The undersigned individuals and organizations submit these comments in response to the EEOC’s proposed rule to amend regulations implementing Title II of the Genetic Information Nondiscrimination Act (GINA) as they relate to employer wellness programs, referred to herein as the GINA NPRM.
We write today in strong opposition to the GINA NPRM. We are deeply concerned that this rule, if finalized and in combination with the proposed rule to amend workplace wellness standards under the Americans with Disabilities Act (RIN 3046-AB01), referred to herein as the ADA NPRM, will coerce many millions of individuals to relinquish control over their personal health information and make it legal for workplace wellness programs to harvest personal health and genetic information on an industrial scale, use and share information for various commercial and other purposes, and increase the likelihood that individual’s information could be used in discriminatory or other harmful ways.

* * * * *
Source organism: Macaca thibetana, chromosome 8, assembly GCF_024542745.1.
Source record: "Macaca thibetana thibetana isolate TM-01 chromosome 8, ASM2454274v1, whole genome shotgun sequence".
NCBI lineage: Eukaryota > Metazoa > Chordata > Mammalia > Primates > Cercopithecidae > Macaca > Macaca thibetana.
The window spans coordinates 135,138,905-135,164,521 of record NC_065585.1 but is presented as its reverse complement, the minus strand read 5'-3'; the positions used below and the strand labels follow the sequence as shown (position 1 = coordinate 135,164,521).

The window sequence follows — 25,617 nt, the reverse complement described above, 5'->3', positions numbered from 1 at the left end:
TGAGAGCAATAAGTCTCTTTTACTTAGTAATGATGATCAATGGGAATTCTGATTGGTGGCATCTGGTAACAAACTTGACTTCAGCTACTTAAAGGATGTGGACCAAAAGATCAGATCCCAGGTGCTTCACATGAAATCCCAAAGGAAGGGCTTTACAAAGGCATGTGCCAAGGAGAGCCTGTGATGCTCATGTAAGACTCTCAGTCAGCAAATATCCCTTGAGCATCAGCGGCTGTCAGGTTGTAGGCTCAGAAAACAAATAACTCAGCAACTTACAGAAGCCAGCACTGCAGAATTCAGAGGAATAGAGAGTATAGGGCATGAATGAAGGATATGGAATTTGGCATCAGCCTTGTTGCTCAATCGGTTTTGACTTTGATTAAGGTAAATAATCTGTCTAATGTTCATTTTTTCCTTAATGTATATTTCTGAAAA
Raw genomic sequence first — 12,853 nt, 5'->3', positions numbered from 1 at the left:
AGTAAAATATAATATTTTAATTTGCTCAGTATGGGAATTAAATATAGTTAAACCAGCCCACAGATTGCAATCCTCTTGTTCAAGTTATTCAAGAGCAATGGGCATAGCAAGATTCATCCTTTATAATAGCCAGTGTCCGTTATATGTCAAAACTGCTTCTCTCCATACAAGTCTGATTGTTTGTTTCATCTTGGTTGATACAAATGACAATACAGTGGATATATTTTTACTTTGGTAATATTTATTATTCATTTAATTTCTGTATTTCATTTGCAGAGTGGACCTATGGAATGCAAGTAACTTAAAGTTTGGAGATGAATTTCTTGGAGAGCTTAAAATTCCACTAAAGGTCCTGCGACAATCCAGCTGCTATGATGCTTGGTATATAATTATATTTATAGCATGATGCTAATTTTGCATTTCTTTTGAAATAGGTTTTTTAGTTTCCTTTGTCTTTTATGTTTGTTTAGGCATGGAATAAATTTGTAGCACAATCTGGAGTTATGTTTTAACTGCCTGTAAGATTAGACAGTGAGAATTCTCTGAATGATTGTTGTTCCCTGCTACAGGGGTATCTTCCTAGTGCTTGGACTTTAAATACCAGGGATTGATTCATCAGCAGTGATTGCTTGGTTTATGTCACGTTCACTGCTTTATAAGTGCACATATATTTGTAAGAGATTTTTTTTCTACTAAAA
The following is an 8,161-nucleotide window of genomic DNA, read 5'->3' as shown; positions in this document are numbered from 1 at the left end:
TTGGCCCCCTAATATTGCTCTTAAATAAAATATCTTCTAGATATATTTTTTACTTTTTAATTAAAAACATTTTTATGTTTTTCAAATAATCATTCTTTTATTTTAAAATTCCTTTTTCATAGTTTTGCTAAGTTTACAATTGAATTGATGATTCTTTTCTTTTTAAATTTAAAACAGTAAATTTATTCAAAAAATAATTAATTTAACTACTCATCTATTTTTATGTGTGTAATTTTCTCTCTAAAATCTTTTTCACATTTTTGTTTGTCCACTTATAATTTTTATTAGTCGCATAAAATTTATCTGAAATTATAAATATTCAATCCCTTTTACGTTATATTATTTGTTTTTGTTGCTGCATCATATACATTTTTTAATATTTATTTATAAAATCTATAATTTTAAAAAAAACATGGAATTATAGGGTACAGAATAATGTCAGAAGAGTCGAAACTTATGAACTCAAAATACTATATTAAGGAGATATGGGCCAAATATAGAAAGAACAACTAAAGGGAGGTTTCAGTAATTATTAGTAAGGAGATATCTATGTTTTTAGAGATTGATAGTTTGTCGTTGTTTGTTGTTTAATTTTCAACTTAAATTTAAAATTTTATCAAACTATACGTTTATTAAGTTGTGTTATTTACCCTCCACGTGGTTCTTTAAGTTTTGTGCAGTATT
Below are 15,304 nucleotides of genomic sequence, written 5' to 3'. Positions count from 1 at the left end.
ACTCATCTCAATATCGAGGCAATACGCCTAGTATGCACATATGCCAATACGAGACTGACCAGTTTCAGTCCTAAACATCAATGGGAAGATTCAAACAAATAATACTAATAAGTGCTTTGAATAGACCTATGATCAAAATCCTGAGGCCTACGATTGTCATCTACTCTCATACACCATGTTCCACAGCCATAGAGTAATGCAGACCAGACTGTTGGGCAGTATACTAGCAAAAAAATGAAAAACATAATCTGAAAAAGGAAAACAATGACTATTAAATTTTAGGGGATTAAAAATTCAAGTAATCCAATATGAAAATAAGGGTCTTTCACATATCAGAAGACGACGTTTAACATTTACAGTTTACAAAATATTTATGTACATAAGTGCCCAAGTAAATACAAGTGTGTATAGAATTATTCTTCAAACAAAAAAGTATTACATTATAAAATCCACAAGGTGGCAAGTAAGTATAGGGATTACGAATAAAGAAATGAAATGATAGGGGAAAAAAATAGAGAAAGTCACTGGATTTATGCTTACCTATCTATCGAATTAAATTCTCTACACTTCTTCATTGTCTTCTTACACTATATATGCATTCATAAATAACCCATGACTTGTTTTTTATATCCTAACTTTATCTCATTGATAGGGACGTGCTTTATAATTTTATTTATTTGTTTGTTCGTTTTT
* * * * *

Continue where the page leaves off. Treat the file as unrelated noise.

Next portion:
Beyond the broad and pervasive risks this new rule presents for all Americans, we are also deeply concerned that, if finalized, the proposed rule will likely undermine recruitment in the Precision Medicine Initiative (PMI). As announced by President Obama, the groundbreaking PMI intends to recruit one million participants and among other health data, collect genomic information to develop personalized therapies to prevent and treat disease. This visionary initiative promises to revolutionize medicine and improve the nation’s health. Its success rests on the ability to assure participants their personal health and genetic information will be kept strictly confidential and used only for their benefit and the stated research purposes. However, the GINA NPRM would create an opportunity for employers to coerce people into giving up access to their personal health information, including information that might be discovered through PMI research. With the privacy and security of personal health information threatened, people could be disinclined to participate in PMI studies and this critically important research effort would be undermined.
Three key provisions in the NPRM weaken GINA protections
Though the preamble acknowledges the unique protections for genetic information under GINA and the compelling reasons these were enacted, the GINA NPRM proposes three key changes that would greatly weaken GINA’s protections: